The levers or tumblers, the terms being used synonymously, are flat pieces of iron, steel or brass, usually fitted with a spring (Fig. 369), which are so arranged in the lock that the bolt cannot be shot without lifting the levers, which can only be done by a key of the proper size and shape.
There are from one to five levers in an ordinary lock and they are. usually placed one over the other and pivoted over the guide post, as shown in Fig. 367. The bolt post is so placed as to fit in the cut A, Fig. 369, when the bolt is thrown back, and in B when thrown open. The connecting gatings C are cut at different heights so that the levers must be lifted unequally in order to permit the bolt to move. When the key is turned in the lock the cuts in the bit of the key, which are made to match the levers, bear against the bellies D, lifting the levers simultaneously until the gatings are exactly on a line with each other. The key then catches in the notch in the bottom of the bolt, the bolt post passes through the gatings and the levers drop as the key turns, catching behind the bolt post and effectually preventing the bolt from being forced back.
There are many different arrangements of the levers and sometimes more than one set is used, but the general principle is the same in all lever locks. It is obvious from the above description that the more levers a lock has the greater will be the security afforded, and, in fact, the only real security afforded by the common tumbler lock is in the levers. A one-lever lock offers little security, while a three-lever lock offers ten times the security of a one-lever lock.
By transposing the levers and changing the height of the gatings a great many changes can be made, no two of which can be operated by the same key.
The latch is in reality a spring bolt with a beveled face intended to keep the door closed when shut into the jamb, and is operated by the knobs. There are three distinct kinds of latches in common use, the simple spring latch, the anti-friction latch and the stop or front door latch.
Nearly all of the later patterns of locks have an "easy spring" action for the latch bolt, which, although somewhat different in different makes, usually consists of an arrangement of two springs, only one of which is brought into action when the door closes, while both resist the turning of the knob. This permits the latch bolt to be easily pushed back, and at the same time holds the knob firmly.
This is more clearly shown by Fig. 370. When the latch bolt is thrown back by striking the plate on the door jamb it is resisted only by the light spiral spring around the shank of the bolt, but when the hub is turned it moves forward the carriage C, and also the plate D on the end of the latch, thus bringing into play the stronger spring in the carriage and also the lighter one on the bolt.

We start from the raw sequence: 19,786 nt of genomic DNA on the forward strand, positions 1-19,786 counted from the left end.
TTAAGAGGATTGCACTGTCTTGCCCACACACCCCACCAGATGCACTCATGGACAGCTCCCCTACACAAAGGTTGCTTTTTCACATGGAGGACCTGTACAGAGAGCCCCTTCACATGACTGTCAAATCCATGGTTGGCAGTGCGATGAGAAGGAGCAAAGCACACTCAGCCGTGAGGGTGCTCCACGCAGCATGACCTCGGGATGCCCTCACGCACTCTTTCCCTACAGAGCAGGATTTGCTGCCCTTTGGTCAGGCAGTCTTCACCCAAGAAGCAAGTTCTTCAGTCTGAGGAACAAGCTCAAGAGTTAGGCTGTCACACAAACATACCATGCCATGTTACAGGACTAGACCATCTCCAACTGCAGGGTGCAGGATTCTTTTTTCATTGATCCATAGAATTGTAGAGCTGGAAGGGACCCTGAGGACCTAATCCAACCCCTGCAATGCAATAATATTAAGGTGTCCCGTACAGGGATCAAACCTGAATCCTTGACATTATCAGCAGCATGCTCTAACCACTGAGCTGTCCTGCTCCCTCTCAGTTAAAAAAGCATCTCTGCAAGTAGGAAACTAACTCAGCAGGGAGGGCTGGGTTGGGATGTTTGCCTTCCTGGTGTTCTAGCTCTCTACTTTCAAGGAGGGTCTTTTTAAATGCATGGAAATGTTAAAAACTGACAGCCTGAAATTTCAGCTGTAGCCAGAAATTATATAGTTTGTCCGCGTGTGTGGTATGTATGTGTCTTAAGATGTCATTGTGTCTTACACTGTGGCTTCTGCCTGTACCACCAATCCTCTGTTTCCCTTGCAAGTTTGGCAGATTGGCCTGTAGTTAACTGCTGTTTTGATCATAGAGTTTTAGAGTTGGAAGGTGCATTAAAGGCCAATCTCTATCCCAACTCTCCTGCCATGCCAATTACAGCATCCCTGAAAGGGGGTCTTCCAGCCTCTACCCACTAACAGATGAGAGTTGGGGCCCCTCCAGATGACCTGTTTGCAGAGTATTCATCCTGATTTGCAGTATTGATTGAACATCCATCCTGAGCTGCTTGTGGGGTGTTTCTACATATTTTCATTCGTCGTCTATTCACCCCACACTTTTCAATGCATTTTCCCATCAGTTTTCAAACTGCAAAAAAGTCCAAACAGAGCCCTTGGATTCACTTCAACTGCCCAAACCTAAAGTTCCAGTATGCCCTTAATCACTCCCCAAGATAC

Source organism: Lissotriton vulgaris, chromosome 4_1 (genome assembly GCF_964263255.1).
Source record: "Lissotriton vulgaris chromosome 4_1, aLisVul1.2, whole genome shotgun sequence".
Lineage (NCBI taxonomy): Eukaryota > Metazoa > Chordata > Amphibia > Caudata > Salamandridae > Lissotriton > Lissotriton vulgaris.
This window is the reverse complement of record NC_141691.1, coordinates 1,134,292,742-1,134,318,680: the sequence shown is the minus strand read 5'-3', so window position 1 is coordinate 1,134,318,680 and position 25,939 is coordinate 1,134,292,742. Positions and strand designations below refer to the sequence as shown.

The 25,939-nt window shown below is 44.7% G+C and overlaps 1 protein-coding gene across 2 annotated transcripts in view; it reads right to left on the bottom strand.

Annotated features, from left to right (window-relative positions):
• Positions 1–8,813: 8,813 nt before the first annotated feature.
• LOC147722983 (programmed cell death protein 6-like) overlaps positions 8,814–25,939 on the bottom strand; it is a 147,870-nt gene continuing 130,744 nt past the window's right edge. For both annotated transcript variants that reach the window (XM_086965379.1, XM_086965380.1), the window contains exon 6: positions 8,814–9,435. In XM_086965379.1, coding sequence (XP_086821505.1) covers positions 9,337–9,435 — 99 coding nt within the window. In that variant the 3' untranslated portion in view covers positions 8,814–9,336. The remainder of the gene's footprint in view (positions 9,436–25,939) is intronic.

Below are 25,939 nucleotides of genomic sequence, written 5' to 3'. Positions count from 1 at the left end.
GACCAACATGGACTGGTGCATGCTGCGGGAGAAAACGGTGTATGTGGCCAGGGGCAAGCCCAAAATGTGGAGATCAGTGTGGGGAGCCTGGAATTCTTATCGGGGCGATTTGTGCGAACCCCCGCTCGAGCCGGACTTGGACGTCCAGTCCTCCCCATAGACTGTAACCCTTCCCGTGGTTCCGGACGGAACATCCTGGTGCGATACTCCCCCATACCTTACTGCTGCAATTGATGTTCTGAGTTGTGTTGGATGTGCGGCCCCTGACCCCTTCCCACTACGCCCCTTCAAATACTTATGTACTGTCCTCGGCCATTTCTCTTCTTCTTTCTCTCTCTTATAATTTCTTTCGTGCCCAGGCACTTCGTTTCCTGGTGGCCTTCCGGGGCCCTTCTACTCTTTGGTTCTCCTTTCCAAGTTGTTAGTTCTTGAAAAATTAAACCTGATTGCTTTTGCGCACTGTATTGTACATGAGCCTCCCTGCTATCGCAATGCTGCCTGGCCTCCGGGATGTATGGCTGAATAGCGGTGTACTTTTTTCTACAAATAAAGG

In Fig. 371 (which represents the knob action of the Yale "Vulcan " locks) the spring A alone opposes the latch when pushed back, but when drawn back by the hub both of the springs A and B are acted on.
In the Sargent lock (Fig. 367) but one spring is used, the "easy" action being obtained by means of the long lever A, which offers but slight resistance to the latch bolt, while the turning of the hub, which draws back the carriage C, is directly resisted by the strong spiral spring. Most lever locks are now made with reversible latches, the latch shank being of such shape that it may be turned over so as to be used for either a right or a left-hand door,
Anti-Friction Strike. - The ordinary form of latch is made with a V-shaped bevel, the long side of the bevel striking against a plate on the door jamb. If the spring on the latch is at all stiff it requires considerable force to push the latch back, besides causing much wear on the bevel of the latch. To overcome this the anti-friction strike was invented. Fig. 372 shows a form of anti-friction strike used by several manufacturers. The strike is about 3/16 of an inch thick and placed at the bottom of the latch (in some makes it is in the middle of the latch). The strike is pivoted as shown and a peg on the strike works in a slot in the latch, which carries it back without friction on the sides. The anti-friction strike is not required where there is an easy spring action, although it is a desirable feature on front door locks and those for heavy doors.
Fig. 370. - Lock and Latch.
Fig. 371.Latch of Yale "Vulcan" Lock.
The hub is a solid piece of metal (bronze in the better grade of locks) which receives the spindle and turns with it. Two arms or cams are usually cast on the hub, which draw back the carriage as the knob is turned. The hub of the Yale " Vulcan " locks is made of two pieces of forged steel, accurately fitting the flanged bearings of the case. This hub has an oblong opening for the spindle, as shown in Fig. 371, with the larger dimension horizontal, to allow for shrinking or swelling in. the door, which is often the cause of the binding of knobs and spindles of the ordinary locks.
Key. - The general shape of the key for ordinary tumbler locks is that shown in Fig. 373, the best keys being made of steel and nickel plated. The portion of key marked A is called the bow, B is the shank and C the bit. The notches on the edge of the bit at E are made to fit the levers, while notches at F show that the keyhole is protected by wards. For locks with a projection on the edge of the keyhole, the key has a groove in one side of the bit to fit the projection, as shown in Fig. 370.